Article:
Anyway, maybe you, too, have found yourself going “Oh shit, I don’t know what I’m going to make for dinner tonight” during this endless pandemic, and dreading a trip to the store, and peeking into your fridge with an eye toward how you might be able to cobble whatever you find in there together into something deliberate-seeming and tasty. I recommend you make a frittata! Let’s make a frittata.
The first thing to do is to raid your kitchen. You are looking for three ingredients, here, which the Ancients knew as “The Frittata Triad.”
You will need eggs, probably somewhere between four and eight of them, depending on how big your skillet is. My skillet, an enameled cast-iron job with sloped sides, is 12 inches across at the rim, and I usually wind up using six eggs, except for the time that I got spiral-eyed and used way too much vegetable stuff and cheese and then there wasn’t really any room leftover for more than a hilariously tiny amount of egg basically drizzled like so much yellow dressing across the top of a skillet crammed full of blistered vegetables and cheese. It still tasted great. Stop attacking me.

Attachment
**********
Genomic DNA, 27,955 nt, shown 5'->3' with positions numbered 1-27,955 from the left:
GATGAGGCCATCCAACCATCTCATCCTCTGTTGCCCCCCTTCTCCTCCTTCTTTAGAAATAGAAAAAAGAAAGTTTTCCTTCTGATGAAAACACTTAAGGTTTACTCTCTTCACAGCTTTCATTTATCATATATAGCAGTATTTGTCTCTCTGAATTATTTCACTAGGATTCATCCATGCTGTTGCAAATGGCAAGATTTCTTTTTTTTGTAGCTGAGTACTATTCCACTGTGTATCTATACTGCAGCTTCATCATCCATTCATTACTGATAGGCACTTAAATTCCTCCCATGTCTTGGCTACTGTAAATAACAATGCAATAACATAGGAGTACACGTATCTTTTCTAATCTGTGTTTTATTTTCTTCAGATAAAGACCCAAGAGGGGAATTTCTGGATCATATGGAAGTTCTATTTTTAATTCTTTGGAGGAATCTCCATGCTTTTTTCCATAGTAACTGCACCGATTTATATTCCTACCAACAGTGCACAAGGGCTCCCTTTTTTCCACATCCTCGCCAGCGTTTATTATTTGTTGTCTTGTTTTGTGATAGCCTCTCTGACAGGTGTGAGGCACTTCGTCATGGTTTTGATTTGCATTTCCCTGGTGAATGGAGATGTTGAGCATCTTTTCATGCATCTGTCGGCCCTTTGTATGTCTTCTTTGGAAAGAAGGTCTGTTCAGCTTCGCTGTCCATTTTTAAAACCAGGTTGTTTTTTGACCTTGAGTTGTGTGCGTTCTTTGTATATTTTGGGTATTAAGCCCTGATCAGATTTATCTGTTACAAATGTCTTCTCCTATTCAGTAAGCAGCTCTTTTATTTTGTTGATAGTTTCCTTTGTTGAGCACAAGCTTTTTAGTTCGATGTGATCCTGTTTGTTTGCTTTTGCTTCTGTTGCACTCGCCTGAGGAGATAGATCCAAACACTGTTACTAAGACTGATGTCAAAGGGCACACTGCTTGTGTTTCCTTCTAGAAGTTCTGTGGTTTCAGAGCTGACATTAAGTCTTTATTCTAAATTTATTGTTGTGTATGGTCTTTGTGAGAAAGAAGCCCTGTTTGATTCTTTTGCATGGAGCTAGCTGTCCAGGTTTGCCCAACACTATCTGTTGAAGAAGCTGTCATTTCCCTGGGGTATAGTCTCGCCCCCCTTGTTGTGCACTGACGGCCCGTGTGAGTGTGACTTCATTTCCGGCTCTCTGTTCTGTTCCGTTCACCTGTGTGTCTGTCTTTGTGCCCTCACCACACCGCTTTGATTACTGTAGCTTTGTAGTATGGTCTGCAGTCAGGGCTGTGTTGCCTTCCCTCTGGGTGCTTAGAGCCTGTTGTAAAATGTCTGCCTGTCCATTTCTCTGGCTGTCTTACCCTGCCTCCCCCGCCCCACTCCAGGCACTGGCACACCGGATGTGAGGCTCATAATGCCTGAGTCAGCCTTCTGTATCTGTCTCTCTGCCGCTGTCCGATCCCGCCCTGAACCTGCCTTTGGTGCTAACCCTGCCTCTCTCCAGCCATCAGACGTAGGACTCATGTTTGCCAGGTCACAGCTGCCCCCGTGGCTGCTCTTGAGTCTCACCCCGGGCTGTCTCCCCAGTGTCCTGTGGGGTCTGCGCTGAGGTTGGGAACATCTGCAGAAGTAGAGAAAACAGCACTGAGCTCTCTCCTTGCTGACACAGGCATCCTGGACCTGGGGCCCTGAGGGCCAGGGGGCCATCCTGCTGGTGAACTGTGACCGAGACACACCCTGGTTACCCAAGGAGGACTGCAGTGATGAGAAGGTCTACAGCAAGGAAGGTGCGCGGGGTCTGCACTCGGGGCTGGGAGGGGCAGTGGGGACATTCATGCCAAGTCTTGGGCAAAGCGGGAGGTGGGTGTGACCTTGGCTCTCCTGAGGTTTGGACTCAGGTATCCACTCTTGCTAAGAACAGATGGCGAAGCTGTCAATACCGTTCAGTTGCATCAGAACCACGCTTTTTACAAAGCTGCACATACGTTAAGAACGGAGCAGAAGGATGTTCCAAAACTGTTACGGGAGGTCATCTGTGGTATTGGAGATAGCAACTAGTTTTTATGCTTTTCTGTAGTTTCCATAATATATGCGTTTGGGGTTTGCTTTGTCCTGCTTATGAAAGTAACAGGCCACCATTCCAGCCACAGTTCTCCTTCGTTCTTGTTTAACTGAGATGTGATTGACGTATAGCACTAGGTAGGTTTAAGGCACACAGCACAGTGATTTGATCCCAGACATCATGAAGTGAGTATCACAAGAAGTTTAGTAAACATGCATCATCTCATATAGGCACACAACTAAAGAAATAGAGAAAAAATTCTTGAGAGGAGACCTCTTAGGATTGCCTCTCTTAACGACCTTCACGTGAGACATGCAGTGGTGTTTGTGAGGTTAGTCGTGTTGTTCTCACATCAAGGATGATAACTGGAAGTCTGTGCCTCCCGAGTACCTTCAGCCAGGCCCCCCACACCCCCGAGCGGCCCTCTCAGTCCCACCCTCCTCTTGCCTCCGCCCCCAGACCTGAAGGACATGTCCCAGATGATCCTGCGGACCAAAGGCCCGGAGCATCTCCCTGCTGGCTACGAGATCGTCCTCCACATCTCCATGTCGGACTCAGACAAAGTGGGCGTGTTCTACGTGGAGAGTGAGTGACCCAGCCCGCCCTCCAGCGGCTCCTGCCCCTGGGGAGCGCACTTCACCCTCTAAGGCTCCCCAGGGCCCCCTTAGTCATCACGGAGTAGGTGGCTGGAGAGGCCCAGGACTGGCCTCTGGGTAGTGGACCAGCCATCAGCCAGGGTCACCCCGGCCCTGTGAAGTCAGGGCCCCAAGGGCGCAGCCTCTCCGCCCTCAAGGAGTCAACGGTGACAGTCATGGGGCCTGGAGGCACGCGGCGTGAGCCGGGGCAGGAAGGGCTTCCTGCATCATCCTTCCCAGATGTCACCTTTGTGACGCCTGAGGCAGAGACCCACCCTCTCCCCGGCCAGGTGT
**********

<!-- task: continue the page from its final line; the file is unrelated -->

If you also happen to have some fatty liquid unsweetened milk product (cow or other)—whole milk, half-and-half, heavy cream, probably not cottage cheese—that will be fine, and will yield a noticeably richer and more velvety frittata. For the purposes of this internet instructional article we will classify said milk product as “eggs.” It’s not necessary. If you have eggs, you have fulfilled the “eggs” part of the Triad. (Your milk product’s provisional “eggs” classification only goes so far, here: If you do not have actual chicken eggs, you cannot pull out your lil’ half gallon of soy milk and be like, “Ah. The famous ‘eggs.’ Now to make a frittata with this.”)